No Regrets

ocean, lifeguard, lifeguard stand, seashoreSightseers into Pilgrims, by Evangeline Paterson 

I used to think --
loving life so greatly --
that to die would be
like leaving a party
before the end.
Now I know that the party
is really happening
somewhere else;
that the light and the music --
escaping in snatches
to make the pulse beat
and the tempo quicken --
come from a long way

And I know too
that when I get there
the music will never

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Maybe We DO All Live in a Yellow Submarine…

pixabay, yello submarineWhen I saw him standing there, I was transported immediately to Yesterday.

Somewhere on Penny Lane where blackbirds sing, I fell in love with him.  I promised to be true, just as he asked, even though I was just 17 and not yet a paperback writer.

Now, in a vast concert hall where everyone was twisting and shouting, my best friend, Eleanor Rigby, began to scream. Continue reading

Delicate Object

sunrise, sunset, photographySometimes I wonder if souls can shatter, despite their superb strength.

As I drive the seven hours to my mom’s facility where she is suffering from end-stage dementia, my heart beats fast and fills up with pale blue, silky pink emotions. At 6:30 a.m. I’ve been driving for over an hour. The sun begins its rosy ascent over the paved hard highway, and I’m lulled by the soft snores of my daughter in the passenger seat and my two young grandsons in the back seat, covered from chin to toe in soft flannel blankets. Continue reading

Signed Sealed Delivered bring the package to a post office 20 minutes away from my hometown.

In my local post office, the clerks have no sense of humor. One town over, the postal clerks are much too officious, and one town away from them, the line is always too long and the lobby smells of old wet non-delivered letters.

I don’t want to be rushed or frowned on or holding my nose when I send a precious package to my mom. She lives seven hours away and misses me. My packages are one way for us to feel closer.

I sidle up to the “friendly”  post office counter, trying to look relaxed and casual. “Do you think I’m being too optimistic?” I ask shyly, pushing my parcel in front of the male clerk. Continue reading

Pet Peeves

pet peevesMany of my friends have pet peeves.

I don’t.

A pet peeve is a gripe we like to handle and stroke, encourage and feed, like a pet.

Some enjoy finding irritation just around the corner. And granted, irritations are always around the corner, like bad traffic.

(Speaking of which, are driving rules different now? Are new drivers taught NOT to signal when they turn left or right? Because the majority of drivers seem to think they’re the only ones on the road; they just turn whenever and wherever they damn well please, no warning necessary).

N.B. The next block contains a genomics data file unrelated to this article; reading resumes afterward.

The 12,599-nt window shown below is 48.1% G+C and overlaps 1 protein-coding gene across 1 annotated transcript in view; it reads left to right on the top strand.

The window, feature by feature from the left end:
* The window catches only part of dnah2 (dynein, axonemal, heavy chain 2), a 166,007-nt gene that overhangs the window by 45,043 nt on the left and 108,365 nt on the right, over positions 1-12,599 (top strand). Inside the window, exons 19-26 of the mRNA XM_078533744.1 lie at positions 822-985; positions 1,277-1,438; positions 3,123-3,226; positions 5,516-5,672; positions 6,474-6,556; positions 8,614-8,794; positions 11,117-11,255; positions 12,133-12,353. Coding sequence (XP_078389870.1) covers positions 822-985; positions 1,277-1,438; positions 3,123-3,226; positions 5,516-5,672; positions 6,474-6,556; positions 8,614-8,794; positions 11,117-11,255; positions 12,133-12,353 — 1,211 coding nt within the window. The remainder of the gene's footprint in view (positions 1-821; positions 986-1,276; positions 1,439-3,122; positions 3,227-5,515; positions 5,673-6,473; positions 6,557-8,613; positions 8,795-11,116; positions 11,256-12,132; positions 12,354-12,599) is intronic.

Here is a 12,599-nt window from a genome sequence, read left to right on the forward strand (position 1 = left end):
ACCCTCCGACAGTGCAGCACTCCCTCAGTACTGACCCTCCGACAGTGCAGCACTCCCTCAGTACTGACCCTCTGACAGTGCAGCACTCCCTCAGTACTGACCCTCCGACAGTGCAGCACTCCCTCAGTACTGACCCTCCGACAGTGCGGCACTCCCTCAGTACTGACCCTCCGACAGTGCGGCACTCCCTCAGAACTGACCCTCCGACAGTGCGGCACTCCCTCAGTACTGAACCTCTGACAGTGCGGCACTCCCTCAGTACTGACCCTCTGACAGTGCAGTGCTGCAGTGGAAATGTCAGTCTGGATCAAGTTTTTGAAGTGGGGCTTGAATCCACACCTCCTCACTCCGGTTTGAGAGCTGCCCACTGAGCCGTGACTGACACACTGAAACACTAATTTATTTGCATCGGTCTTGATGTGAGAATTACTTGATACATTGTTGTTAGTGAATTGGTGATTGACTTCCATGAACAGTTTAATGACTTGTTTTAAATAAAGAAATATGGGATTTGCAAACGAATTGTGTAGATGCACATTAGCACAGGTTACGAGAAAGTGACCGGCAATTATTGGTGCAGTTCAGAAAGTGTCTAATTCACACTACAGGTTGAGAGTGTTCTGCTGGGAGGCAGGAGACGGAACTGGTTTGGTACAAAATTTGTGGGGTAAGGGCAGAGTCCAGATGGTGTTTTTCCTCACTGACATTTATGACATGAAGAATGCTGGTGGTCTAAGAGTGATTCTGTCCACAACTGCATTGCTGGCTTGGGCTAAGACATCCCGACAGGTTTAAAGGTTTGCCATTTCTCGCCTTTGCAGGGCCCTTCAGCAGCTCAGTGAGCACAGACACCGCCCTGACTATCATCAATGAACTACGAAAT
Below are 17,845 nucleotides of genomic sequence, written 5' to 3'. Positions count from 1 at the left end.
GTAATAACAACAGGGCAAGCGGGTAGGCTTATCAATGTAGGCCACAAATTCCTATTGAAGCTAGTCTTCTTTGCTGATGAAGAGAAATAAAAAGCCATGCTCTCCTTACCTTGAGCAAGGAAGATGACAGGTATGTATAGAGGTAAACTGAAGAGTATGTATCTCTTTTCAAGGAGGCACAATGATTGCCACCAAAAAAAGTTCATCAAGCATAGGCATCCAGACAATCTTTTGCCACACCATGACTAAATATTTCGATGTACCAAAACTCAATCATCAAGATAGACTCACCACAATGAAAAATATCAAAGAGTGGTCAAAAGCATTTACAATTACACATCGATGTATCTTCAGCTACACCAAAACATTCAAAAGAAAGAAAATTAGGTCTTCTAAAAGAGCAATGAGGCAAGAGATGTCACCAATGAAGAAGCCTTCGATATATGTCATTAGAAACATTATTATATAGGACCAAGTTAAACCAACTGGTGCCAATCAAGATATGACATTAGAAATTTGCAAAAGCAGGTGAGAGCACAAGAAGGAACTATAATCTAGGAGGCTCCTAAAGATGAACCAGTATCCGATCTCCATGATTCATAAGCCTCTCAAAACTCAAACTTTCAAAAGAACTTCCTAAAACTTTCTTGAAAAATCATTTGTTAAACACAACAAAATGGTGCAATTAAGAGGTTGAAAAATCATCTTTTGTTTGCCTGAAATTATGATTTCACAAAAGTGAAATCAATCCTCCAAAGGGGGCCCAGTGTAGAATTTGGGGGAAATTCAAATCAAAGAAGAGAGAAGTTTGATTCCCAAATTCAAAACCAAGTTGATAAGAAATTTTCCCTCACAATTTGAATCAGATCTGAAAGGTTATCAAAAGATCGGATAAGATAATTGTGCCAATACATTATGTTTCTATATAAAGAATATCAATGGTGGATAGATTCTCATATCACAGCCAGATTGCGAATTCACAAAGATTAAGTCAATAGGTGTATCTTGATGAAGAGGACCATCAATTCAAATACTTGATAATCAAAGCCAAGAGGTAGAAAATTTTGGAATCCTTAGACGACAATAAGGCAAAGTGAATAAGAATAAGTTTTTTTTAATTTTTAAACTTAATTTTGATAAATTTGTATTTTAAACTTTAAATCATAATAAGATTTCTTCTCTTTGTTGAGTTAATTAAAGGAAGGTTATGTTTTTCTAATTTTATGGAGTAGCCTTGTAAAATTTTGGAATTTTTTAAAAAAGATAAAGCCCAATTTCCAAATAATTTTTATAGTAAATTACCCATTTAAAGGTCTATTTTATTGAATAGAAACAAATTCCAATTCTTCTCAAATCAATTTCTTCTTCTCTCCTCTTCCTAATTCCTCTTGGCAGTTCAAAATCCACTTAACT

But these drivers don’t get to me. Oh no, no peeving platitudes from me.

I hear many complaints from those vexed with the self-appointed “important” person in front of them – at the bank or the grocery store, for instance – who ignores the clerk ringing up her goods or cash so she can answer her extremely crucial phone call, the one in which she responds with chortles and chatter, while the hapless clerk and the people in line behind her wait patiently for the immensely essential exchange to end, so that everyone can get along with their business.

Such inane indifference to the inappropriate disruption of everyone else’s needs doesn’t bother me in the least.

Oh no, I refuse to pet the peeve, just breathing in and out, whistling a happy tune, and wishing only the best for the batty bitch.

I understand the exasperation of those who try to communicate with their friends and family who never answer their phones. Many extremely busy people only respond to texts (when convenient) and laugh at the idea of listening to voice mail messages.

I just shrug in acceptance.

“How do you stay so calm when you can’t reach someone by phone, when they won’t even listen to your messages?” my dear friends ask. “My kids won’t listen to the voice mail even if I text them that I’ve left them a critical message!”

I smile serenely and explain, “I sing.”


“When I leave a message for someone on their voice mail, after trying e-mail, text, and even a sweet snail-mail card, I call their voice mail and sing “I’ve Just Seen A Face,” from the Beatles Rubber Soul album, – from the first verse to the last.”

Beatels, music, singing, I've Just Seen a Face

Illustration by Josh Kemble.
Click image to hear song.

The stunned horrified expression on my buddies’ faces always makes me grin.

“And then what?” they whisper in shock.

“I get a call back.”

A jealous gasp.

I don’t mention that the return call may be a week later. Or that the recipient of my Beatles tune never ever acknowledges my singing message.

But that’s okay. I don’t believe in petting the peeve.

pet peeve, pet's peeve